Creepy Rubbery Robot Survives Fire, Water, Acid, Car Tires

flexible rubbery indestructible robot

We were a little bit freaked out when the first soft-bodied, icky-looking,¬†invertebrate-like crawling robot squirmed its way out of Harvard’s lab and into our nightmares. Now the design has evolved a few generations so that it no longer needs pneumatic tethers, so it can crawl around in the real world. Oh, and now it’s fire-proof, waterproof, freeze-proof, and acid-proof – so there’s about a 50/50 chance that future generations will be completely impervious to all of our defenses. Thanks, Harvard.

The all-terrain soft bodied robot was developed in Professor George M. Whitesides’ lab and, at first glance, looks kind of like a really ugly toy. Its silicone body is extremely durable, hence its imperviousness to just about anything that the world can throw at it. It keeps on working in subzero temperatures, gets back up after being run over by a car, walks through puddles up to five cm (about two inches), and can withstand 3,000 Kelvin (more than 4,900 Fahrenheit) methane flames for up to 50 seconds.

walking flexible robot

Besides being virtually indestructible, the rubbery robot can scuttle along surprisingly¬†quickly at speeds up to 18 meters per hour (59 feet per hour). It’s still pneumatically powered, which gives it a good deal of strength: it can dead-lift 8 kg (17.6 pounds) or carry 3.4 kg while in motion. It can run for about two hours on battery power, though it has no sensors or smart capabilities built in.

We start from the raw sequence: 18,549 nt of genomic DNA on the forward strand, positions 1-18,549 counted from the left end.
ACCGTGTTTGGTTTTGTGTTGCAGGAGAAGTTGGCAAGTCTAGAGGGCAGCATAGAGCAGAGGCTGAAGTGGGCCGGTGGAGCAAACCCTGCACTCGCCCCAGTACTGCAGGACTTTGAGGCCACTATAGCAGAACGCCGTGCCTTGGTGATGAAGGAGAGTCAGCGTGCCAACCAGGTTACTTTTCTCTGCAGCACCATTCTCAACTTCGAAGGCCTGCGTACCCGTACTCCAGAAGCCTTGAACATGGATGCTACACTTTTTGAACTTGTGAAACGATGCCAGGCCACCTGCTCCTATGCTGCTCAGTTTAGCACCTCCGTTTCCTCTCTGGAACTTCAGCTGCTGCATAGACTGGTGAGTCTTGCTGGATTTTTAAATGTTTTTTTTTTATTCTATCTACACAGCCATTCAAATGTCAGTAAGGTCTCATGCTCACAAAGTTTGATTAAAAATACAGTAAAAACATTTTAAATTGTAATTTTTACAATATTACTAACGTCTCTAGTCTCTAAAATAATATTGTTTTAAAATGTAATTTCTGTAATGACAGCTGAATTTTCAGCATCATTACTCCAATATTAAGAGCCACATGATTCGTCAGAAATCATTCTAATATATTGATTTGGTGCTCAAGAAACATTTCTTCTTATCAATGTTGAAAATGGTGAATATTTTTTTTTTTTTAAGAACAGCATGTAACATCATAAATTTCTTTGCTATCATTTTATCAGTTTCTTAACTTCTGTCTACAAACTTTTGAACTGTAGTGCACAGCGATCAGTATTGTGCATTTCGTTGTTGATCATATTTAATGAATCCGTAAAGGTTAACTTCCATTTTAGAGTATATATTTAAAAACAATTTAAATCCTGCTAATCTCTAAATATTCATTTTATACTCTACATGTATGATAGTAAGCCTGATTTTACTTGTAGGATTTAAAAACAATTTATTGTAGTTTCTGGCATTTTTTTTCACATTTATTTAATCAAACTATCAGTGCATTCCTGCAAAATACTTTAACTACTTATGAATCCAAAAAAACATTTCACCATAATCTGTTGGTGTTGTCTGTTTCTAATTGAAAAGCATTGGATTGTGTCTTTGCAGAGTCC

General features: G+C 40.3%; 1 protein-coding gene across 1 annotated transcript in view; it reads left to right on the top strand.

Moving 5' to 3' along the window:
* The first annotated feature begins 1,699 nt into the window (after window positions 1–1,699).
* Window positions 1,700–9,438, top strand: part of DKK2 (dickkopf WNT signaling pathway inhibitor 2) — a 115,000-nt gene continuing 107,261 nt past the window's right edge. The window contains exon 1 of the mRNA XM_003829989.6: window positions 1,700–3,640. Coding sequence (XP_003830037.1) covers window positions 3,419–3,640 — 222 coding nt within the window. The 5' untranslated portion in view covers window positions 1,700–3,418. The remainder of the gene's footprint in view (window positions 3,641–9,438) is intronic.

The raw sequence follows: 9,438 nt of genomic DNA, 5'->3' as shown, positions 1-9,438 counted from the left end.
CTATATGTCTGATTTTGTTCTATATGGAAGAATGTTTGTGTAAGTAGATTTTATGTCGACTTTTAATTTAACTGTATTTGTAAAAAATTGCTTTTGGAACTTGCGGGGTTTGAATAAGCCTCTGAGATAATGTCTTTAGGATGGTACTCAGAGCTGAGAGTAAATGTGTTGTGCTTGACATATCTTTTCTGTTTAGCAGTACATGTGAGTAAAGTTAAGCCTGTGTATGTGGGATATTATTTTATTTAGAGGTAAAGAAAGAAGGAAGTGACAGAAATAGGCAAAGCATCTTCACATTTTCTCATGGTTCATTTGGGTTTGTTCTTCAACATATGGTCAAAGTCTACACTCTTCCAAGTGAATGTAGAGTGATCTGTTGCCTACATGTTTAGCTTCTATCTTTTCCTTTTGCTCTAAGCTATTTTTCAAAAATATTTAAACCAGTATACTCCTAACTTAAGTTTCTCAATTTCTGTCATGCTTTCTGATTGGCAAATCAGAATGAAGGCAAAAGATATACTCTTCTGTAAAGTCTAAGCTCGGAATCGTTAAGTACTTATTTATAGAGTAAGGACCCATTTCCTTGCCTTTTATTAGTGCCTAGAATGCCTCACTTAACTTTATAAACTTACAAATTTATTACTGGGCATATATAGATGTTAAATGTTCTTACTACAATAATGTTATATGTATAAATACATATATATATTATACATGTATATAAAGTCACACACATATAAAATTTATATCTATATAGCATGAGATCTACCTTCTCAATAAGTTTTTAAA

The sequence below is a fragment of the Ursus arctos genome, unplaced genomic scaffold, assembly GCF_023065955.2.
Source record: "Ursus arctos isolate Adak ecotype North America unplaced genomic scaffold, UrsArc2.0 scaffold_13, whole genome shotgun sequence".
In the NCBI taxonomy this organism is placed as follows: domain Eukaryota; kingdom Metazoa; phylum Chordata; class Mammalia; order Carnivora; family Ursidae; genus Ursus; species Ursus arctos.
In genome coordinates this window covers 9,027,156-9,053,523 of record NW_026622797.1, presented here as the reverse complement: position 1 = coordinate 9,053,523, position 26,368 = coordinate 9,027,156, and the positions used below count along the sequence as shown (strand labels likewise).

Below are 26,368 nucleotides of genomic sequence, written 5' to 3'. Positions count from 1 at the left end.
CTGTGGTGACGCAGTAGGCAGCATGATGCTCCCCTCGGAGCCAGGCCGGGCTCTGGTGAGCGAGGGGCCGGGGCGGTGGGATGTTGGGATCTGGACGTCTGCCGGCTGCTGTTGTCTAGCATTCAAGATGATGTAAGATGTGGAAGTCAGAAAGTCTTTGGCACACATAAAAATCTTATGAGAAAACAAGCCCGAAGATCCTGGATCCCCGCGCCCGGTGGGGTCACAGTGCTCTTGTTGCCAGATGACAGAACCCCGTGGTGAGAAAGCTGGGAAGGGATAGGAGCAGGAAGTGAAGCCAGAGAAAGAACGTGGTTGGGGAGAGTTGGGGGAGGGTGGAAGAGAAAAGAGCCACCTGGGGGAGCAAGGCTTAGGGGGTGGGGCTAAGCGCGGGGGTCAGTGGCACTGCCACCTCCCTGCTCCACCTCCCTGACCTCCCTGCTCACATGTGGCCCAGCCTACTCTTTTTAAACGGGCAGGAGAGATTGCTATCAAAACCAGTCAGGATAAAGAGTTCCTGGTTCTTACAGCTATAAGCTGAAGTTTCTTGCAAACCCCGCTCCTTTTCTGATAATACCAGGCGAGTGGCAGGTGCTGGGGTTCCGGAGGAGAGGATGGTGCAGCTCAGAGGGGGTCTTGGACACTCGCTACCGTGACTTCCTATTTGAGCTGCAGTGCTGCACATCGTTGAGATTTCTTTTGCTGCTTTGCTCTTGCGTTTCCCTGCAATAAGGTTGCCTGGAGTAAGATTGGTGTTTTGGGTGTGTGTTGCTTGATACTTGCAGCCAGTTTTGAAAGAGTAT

strong rubbery robot

Thankfully for us, the current version of the soft-bodied nightmarebot does have a weak spot built in: its controller, batteries, compressor, and other essential components are carried externally. This means that, while the robot can withstand all of the abuse above, it is still vulnerable if any of those things happen to its electronic bits. The Harvard lab hopes in the future to develop soft components to replace the rigid, vulnerable ones…and then we’ll see a truly indestructible robot worthy of its own movie franchise.


(via: IEEE Spectrum)
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See more in Robotics or under Technology. September, 2014.